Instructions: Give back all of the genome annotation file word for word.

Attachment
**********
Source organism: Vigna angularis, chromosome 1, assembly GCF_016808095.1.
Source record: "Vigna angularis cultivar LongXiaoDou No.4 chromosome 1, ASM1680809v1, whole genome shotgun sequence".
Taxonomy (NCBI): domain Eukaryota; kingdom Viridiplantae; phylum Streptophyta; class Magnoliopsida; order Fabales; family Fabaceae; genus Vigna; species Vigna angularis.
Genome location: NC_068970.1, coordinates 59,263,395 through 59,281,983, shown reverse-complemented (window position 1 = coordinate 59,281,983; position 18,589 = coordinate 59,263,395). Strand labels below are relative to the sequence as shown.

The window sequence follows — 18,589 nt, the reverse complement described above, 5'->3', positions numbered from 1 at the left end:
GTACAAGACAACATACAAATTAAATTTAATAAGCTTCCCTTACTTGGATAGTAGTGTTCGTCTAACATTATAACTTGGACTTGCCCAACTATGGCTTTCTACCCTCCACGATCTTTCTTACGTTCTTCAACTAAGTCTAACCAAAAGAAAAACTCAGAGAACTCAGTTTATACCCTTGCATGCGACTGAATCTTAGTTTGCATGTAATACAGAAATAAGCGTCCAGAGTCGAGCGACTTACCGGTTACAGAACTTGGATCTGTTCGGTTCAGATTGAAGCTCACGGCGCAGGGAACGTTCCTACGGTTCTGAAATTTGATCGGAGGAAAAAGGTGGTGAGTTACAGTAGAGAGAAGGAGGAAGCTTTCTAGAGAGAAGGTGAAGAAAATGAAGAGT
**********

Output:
Source organism: Vigna angularis, chromosome 1, assembly GCF_016808095.1.
Source record: "Vigna angularis cultivar LongXiaoDou No.4 chromosome 1, ASM1680809v1, whole genome shotgun sequence".
Taxonomy (NCBI): domain Eukaryota; kingdom Viridiplantae; phylum Streptophyta; class Magnoliopsida; order Fabales; family Fabaceae; genus Vigna; species Vigna angularis.
Genome location: NC_068970.1, coordinates 59,263,395 through 59,281,983, shown reverse-complemented (window position 1 = coordinate 59,281,983; position 18,589 = coordinate 59,263,395). Strand labels below are relative to the sequence as shown.

The window sequence follows — 18,589 nt, the reverse complement described above, 5'->3', positions numbered from 1 at the left end:
GTACAAGACAACATACAAATTAAATTTAATAAGCTTCCCTTACTTGGATAGTAGTGTTCGTCTAACATTATAACTTGGACTTGCCCAACTATGGCTTTCTACCCTCCACGATCTTTCTTACGTTCTTCAACTAAGTCTAACCAAAAGAAAAACTCAGAGAACTCAGTTTATACCCTTGCATGCGACTGAATCTTAGTTTGCATGTAATACAGAAATAAGCGTCCAGAGTCGAGCGACTTACCGGTTACAGAACTTGGATCTGTTCGGTTCAGATTGAAGCTCACGGCGCAGGGAACGTTCCTACGGTTCTGAAATTTGATCGGAGGAAAAAGGTGGTGAGTTACAGTAGAGAGAAGGAGGAAGCTTTCTAGAGAGAAGGTGAAGAAAATGAAGAGT